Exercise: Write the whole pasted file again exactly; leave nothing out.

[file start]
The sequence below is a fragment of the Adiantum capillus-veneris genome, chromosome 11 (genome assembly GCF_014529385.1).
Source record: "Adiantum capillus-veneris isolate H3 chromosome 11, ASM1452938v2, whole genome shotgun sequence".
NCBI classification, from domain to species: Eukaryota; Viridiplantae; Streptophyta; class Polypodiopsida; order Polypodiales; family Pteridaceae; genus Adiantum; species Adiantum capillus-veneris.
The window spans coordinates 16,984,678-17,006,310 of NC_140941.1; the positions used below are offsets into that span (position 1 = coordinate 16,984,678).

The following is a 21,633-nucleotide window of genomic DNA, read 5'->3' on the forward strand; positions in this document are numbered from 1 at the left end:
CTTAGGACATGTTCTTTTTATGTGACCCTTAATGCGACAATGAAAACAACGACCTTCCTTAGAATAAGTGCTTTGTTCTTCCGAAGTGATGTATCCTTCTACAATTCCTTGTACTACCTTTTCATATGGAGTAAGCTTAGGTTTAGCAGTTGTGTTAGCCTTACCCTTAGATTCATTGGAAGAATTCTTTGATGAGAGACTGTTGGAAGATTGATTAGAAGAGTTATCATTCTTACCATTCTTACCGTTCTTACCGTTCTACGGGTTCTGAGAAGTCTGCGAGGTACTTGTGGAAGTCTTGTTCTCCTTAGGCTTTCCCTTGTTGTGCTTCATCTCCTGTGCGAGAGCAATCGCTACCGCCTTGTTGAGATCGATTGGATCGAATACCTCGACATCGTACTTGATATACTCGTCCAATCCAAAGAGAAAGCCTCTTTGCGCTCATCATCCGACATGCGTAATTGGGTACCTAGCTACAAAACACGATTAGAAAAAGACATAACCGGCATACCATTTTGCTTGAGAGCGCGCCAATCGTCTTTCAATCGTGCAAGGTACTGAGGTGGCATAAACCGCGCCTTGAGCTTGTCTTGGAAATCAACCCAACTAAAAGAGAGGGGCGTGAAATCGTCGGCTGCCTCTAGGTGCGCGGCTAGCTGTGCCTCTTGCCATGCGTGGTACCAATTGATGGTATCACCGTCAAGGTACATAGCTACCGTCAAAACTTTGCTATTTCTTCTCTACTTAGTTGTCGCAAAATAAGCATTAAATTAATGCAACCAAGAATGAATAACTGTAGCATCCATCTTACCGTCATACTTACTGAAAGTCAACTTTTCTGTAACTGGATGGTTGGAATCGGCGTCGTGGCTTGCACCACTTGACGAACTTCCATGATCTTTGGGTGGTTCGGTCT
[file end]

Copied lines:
The sequence below is a fragment of the Adiantum capillus-veneris genome, chromosome 11 (genome assembly GCF_014529385.1).
Source record: "Adiantum capillus-veneris isolate H3 chromosome 11, ASM1452938v2, whole genome shotgun sequence".
NCBI classification, from domain to species: Eukaryota; Viridiplantae; Streptophyta; class Polypodiopsida; order Polypodiales; family Pteridaceae; genus Adiantum; species Adiantum capillus-veneris.
The window spans coordinates 16,984,678-17,006,310 of NC_140941.1; the positions used below are offsets into that span (position 1 = coordinate 16,984,678).

The following is a 21,633-nucleotide window of genomic DNA, read 5'->3' on the forward strand; positions in this document are numbered from 1 at the left end:
CTTAGGACATGTTCTTTTTATGTGACCCTTAATGCGACAATGAAAACAACGACCTTCCTTAGAATAAGTGCTTTGTTCTTCCGAAGTGATGTATCCTTCTACAATTCCTTGTACTACCTTTTCATATGGAGTAAGCTTAGGTTTAGCAGTTGTGTTAGCCTTACCCTTAGATTCATTGGAAGAATTCTTTGATGAGAGACTGTTGGAAGATTGATTAGAAGAGTTATCATTCTTACCATTCTTACCGTTCTTACCGTTCTACGGGTTCTGAGAAGTCTGCGAGGTACTTGTGGAAGTCTTGTTCTCCTTAGGCTTTCCCTTGTTGTGCTTCATCTCCTGTGCGAGAGCAATCGCTACCGCCTTGTTGAGATCGATTGGATCGAATACCTCGACATCGTACTTGATATACTCGTCCAATCCAAAGAGAAAGCCTCTTTGCGCTCATCATCCGACATGCGTAATTGGGTACCTAGCTACAAAACACGATTAGAAAAAGACATAACCGGCATACCATTTTGCTTGAGAGCGCGCCAATCGTCTTTCAATCGTGCAAGGTACTGAGGTGGCATAAACCGCGCCTTGAGCTTGTCTTGGAAATCAACCCAACTAAAAGAGAGGGGCGTGAAATCGTCGGCTGCCTCTAGGTGCGCGGCTAGCTGTGCCTCTTGCCATGCGTGGTACCAATTGATGGTATCACCGTCAAGGTACATAGCTACCGTCAAAACTTTGCTATTTCTTCTCTACTTAGTTGTCGCAAAATAAGCATTAAATTAATGCAACCAAGAATGAATAACTGTAGCATCCATCTTACCGTCATACTTACTGAAAGTCAACTTTTCTGTAACTGGATGGTTGGAATCGGCGTCGTGGCTTGCACCACTTGACGAACTTCCATGATCTTTGGGTGGTTCGGTCT